Adam Broomberg & Oliver Chanarin—To Photograph the Details of a Dark Horse in Low Light

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Adam Broomberg & Oliver Chanarin, Shirley, 2012. C-41 photographic print.

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Adam Broomberg & Oliver Chanarin, Kodak Ektachrome 34 1978 frame 4, 2012. This image of a palm leaf, captured during a rare Bwiti initiation ceremony in Gabon, was photographed on film stock that expired in 1978. Color film from this period was designed to render a range of Caucasian skin tones, but was not suited for accurate depictions of dark skin. This is the only legible image to survive from the many rolls of out-of-date film stock that Broomberg and Chanarin exposed during the ceremony.

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Adam Broomberg & Oliver Chanarin. From Dr. Rosenberg's archive: Untitled (Color Test). Broomberg & Chanarin were given the darkroom equipment of a friend's father, Dr. Rosenberg, an anatomist and amateur photographer, after he passed away. Among Rosenberg's belongings they found early color tests. Broomberg and Chanarin's receipt of Rosenberg's materials and tests coincided with the artists' own research into the history of color photography.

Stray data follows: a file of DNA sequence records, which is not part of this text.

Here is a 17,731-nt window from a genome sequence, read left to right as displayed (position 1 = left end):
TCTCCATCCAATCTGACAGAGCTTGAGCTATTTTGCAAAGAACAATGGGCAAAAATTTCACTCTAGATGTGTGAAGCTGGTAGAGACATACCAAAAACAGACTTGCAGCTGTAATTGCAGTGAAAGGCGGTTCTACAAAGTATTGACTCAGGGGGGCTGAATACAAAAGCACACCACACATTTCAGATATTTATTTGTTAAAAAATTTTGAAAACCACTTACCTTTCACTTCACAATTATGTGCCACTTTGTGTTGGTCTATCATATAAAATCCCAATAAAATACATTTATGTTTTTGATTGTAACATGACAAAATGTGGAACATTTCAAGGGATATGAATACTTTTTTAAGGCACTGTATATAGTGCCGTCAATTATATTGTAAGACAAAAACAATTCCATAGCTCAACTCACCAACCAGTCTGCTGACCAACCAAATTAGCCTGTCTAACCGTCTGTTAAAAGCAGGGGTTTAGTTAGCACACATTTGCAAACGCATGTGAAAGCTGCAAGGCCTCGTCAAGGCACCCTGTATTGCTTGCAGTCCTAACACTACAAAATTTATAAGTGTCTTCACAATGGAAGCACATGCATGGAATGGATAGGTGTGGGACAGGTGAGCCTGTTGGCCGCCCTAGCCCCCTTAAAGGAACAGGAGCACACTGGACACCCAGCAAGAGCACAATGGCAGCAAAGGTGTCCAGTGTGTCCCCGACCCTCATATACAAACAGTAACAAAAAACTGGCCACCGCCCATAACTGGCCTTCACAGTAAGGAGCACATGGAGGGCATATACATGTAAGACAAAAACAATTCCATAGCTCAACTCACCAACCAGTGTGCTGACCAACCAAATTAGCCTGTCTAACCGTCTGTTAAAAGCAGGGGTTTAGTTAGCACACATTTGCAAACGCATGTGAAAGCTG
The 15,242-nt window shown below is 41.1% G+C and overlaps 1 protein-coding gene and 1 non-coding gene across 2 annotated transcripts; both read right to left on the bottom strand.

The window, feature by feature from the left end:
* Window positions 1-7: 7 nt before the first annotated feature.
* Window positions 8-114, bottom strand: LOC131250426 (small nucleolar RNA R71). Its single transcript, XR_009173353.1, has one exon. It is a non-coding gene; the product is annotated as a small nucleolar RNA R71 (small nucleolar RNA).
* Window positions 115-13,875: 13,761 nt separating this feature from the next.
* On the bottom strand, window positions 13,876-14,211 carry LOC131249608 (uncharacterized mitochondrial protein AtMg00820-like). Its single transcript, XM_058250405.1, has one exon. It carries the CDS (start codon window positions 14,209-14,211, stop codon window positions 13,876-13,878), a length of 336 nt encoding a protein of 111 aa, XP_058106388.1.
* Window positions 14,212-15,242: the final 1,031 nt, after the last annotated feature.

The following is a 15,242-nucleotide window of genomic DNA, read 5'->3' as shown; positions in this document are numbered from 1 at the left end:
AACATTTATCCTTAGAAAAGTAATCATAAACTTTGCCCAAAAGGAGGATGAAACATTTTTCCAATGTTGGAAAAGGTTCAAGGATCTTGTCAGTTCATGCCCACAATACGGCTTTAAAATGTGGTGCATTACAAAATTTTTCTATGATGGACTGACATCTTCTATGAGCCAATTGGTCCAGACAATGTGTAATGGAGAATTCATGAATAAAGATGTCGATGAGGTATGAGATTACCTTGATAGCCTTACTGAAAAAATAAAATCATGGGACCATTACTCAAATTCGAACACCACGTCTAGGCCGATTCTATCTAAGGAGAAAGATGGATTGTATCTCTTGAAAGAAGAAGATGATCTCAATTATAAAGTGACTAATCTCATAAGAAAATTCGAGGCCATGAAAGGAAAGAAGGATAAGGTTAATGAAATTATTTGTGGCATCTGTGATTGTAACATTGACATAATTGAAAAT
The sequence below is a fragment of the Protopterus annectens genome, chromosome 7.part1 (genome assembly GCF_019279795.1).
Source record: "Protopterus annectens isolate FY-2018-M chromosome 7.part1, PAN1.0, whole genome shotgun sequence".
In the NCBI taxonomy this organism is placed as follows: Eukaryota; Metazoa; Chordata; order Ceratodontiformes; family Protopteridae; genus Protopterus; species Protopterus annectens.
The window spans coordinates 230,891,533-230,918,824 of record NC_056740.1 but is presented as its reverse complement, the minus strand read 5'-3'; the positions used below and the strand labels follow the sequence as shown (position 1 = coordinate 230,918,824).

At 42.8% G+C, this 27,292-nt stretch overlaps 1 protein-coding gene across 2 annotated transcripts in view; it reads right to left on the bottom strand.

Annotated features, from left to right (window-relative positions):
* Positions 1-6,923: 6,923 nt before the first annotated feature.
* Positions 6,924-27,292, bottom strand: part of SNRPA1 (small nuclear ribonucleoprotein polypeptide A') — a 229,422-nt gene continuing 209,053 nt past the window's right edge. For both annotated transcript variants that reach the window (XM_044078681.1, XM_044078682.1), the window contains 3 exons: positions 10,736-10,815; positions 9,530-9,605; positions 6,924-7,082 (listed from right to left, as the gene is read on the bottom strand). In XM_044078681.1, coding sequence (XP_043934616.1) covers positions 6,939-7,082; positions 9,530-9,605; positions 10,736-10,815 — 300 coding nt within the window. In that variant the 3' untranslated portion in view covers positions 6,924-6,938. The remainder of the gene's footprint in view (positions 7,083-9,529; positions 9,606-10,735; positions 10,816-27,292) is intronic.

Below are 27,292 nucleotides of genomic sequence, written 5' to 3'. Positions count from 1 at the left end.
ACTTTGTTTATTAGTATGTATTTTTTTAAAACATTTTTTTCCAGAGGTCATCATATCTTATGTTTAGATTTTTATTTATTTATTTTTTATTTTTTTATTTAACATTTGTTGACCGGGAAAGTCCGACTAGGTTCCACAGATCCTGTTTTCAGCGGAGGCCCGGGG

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Adam Broomberg & Oliver Chanarin. From Dr. Rosenberg's archive: Untitled (Darkroom Notes). Among Rosenberg's belongings the artists found early color tests. This is Rosenberg himself in a dual role as both photographer and subject (curiously rigged up to electromagnetic-monitoring equipment).

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Adam Broomberg & Oliver Chanarin. Untitled (from 165 portraits with dodgers), 2012. Site-specific installation view of unique photographic hand prints on fiber-based paper. A dodger is a darkroom tool commonly used to control the exposure of selected areas of an image. The tool, constructed from a piece of cardboard with a handle of copper wire, has an indexical relationship to the photograph for which it is designed: the shape of the card reflects the shape (head, torso, mountaintop) in the photograph that the printer wishes to affect. Here Broomberg & Chanarin have placed the dodger directly against the photographic paper to create "masks."

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Adam Broomberg & Oliver Chanarin, Untitled (from 165 portraits with dodgers), 2012. Site-specific installation view.